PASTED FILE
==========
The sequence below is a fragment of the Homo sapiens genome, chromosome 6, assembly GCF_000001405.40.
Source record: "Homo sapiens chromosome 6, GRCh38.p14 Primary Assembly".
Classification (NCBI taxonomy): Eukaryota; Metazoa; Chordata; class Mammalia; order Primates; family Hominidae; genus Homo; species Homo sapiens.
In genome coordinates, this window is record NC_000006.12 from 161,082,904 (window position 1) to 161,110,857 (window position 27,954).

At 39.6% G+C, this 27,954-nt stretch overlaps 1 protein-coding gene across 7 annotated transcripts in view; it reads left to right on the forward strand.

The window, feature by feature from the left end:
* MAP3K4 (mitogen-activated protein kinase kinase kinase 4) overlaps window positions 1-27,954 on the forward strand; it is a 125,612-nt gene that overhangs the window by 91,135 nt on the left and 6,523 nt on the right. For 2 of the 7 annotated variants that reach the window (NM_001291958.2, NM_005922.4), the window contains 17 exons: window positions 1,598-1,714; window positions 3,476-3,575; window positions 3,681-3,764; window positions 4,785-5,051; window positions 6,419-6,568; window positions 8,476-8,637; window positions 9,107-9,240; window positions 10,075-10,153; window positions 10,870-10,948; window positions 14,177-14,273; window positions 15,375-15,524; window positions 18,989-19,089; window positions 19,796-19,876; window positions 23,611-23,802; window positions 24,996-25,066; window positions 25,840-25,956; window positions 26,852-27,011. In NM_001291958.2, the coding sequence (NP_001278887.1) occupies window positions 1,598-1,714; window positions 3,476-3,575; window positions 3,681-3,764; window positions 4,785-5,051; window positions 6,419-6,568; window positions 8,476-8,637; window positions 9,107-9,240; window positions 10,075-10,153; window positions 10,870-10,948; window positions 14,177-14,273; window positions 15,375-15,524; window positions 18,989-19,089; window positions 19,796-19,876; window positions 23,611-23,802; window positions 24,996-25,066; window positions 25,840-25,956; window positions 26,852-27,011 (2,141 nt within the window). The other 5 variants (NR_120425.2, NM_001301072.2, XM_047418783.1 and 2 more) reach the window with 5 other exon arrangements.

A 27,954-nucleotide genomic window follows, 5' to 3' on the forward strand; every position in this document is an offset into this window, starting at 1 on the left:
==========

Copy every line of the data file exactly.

The sequence below is a fragment of the Homo sapiens genome, chromosome 6, assembly GCF_000001405.40.
Source record: "Homo sapiens chromosome 6, GRCh38.p14 Primary Assembly".
Classification (NCBI taxonomy): Eukaryota; Metazoa; Chordata; class Mammalia; order Primates; family Hominidae; genus Homo; species Homo sapiens.
In genome coordinates, this window is record NC_000006.12 from 161,082,904 (window position 1) to 161,110,857 (window position 27,954).

At 39.6% G+C, this 27,954-nt stretch overlaps 1 protein-coding gene across 7 annotated transcripts in view; it reads left to right on the forward strand.

The window, feature by feature from the left end:
* MAP3K4 (mitogen-activated protein kinase kinase kinase 4) overlaps window positions 1-27,954 on the forward strand; it is a 125,612-nt gene that overhangs the window by 91,135 nt on the left and 6,523 nt on the right. For 2 of the 7 annotated variants that reach the window (NM_001291958.2, NM_005922.4), the window contains 17 exons: window positions 1,598-1,714; window positions 3,476-3,575; window positions 3,681-3,764; window positions 4,785-5,051; window positions 6,419-6,568; window positions 8,476-8,637; window positions 9,107-9,240; window positions 10,075-10,153; window positions 10,870-10,948; window positions 14,177-14,273; window positions 15,375-15,524; window positions 18,989-19,089; window positions 19,796-19,876; window positions 23,611-23,802; window positions 24,996-25,066; window positions 25,840-25,956; window positions 26,852-27,011. In NM_001291958.2, the coding sequence (NP_001278887.1) occupies window positions 1,598-1,714; window positions 3,476-3,575; window positions 3,681-3,764; window positions 4,785-5,051; window positions 6,419-6,568; window positions 8,476-8,637; window positions 9,107-9,240; window positions 10,075-10,153; window positions 10,870-10,948; window positions 14,177-14,273; window positions 15,375-15,524; window positions 18,989-19,089; window positions 19,796-19,876; window positions 23,611-23,802; window positions 24,996-25,066; window positions 25,840-25,956; window positions 26,852-27,011 (2,141 nt within the window). The other 5 variants (NR_120425.2, NM_001301072.2, XM_047418783.1 and 2 more) reach the window with 5 other exon arrangements.

A 27,954-nucleotide genomic window follows, 5' to 3' on the forward strand; every position in this document is an offset into this window, starting at 1 on the left: